We desperately need to feel as if there is a remedy. We realize, somewhere deep in our hearts, that we are not the superhero. We live in a sick world, and we long for a cure. In fact, if we were to take a careful look inside, we would realize our desperate need for a superhero because we are trapped by our own evil, not strong enough to save ourselves.
We recognize that in our desperate need, mere man cannot overcome the evil out there. On our own we are weaker than the evil one, and like the innocent bystander, we need an advocate, a hero–someone stronger than ourselves. That superhero–that savior–is the only one strong enough to save us.
We need someone with powers that exceed our own meager abilities. The cry for help comes from deep within our hearts, at the mercy of an overwhelming evil.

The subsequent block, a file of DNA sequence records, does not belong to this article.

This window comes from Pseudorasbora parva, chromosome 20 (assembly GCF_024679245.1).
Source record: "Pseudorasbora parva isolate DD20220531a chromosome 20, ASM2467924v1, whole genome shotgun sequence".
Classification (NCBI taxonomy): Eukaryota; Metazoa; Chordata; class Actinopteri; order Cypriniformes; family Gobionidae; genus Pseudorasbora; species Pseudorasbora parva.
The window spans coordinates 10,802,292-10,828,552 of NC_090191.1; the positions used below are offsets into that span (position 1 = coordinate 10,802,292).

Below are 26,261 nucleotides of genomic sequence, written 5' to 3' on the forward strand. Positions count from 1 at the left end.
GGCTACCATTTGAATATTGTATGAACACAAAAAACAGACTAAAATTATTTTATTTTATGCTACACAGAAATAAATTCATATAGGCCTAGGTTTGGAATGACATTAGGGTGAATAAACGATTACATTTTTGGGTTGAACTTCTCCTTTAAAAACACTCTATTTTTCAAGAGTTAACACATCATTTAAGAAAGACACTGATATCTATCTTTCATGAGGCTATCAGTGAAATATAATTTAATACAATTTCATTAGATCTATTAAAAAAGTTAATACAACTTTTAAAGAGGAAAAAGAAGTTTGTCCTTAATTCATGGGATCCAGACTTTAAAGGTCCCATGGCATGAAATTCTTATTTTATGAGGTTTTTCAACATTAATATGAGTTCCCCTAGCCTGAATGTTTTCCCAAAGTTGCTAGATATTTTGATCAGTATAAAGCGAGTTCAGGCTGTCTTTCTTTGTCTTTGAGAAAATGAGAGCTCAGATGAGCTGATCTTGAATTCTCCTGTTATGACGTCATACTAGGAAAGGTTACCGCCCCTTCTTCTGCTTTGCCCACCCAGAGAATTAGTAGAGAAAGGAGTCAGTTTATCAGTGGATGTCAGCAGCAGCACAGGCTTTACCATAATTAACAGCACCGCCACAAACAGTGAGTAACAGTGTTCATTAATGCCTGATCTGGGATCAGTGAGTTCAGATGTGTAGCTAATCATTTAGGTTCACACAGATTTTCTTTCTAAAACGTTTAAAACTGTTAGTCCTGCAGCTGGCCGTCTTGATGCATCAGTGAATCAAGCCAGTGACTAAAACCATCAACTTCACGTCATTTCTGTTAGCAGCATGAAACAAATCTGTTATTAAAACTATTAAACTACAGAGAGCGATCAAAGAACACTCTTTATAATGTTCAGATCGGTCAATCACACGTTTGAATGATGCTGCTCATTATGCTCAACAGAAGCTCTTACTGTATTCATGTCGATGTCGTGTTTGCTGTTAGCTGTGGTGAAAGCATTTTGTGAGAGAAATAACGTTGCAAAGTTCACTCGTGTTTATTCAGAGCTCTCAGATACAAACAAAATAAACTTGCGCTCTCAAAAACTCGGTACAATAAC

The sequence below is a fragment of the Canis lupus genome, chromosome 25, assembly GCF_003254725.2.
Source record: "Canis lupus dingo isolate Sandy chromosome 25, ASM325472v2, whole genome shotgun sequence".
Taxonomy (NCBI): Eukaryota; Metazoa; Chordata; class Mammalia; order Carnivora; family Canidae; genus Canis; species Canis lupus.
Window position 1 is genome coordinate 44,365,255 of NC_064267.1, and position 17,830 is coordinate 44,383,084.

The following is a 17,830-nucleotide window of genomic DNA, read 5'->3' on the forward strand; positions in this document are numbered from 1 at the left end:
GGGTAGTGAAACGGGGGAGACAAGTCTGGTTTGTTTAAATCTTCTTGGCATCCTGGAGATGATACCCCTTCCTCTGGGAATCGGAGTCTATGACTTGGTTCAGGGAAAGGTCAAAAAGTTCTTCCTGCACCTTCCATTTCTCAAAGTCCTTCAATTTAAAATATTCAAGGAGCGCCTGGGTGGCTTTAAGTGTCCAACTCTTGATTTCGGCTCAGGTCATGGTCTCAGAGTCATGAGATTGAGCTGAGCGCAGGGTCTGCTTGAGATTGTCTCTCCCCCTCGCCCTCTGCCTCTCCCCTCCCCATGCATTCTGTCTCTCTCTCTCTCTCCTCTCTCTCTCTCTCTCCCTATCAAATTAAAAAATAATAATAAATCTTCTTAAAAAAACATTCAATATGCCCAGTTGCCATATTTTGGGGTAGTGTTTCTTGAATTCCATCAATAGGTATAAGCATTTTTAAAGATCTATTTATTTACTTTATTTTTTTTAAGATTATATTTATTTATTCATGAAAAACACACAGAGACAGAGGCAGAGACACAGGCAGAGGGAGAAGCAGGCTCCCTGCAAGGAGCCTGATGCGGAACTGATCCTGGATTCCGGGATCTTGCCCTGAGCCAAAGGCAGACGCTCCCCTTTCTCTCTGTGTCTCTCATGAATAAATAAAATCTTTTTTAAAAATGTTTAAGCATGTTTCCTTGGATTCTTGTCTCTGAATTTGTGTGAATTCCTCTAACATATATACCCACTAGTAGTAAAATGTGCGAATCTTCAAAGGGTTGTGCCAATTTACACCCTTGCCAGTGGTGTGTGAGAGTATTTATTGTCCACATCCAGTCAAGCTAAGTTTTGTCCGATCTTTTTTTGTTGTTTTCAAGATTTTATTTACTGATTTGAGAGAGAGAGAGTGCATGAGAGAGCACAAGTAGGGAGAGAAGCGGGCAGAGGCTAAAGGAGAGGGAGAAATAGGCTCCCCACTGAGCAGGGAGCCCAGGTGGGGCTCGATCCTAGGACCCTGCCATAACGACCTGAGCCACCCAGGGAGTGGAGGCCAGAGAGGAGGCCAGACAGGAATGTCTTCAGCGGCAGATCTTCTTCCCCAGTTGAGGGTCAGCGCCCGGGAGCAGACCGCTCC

Human imagination draws upon the universal archetypes of the superhero and villain, and of the war between good and evil, in order to work out the battle that rages inside. The story is as old as time and as universal as all humankind (and the fables of gods and superheros from many cultures around the world speaks to that universal theme). The human imagination replays, again and again, in its vast creativity, the epic struggle and the eventual victory of the superhero. The characters may shift and change, but their types remain essentially the same.
Though the authors may not have intended it to happen, I rejoice when I see these archetypes and themes. I see the universal story that the human heart depicts again and again, and it is overwhelming evidence of the human cry for a savior.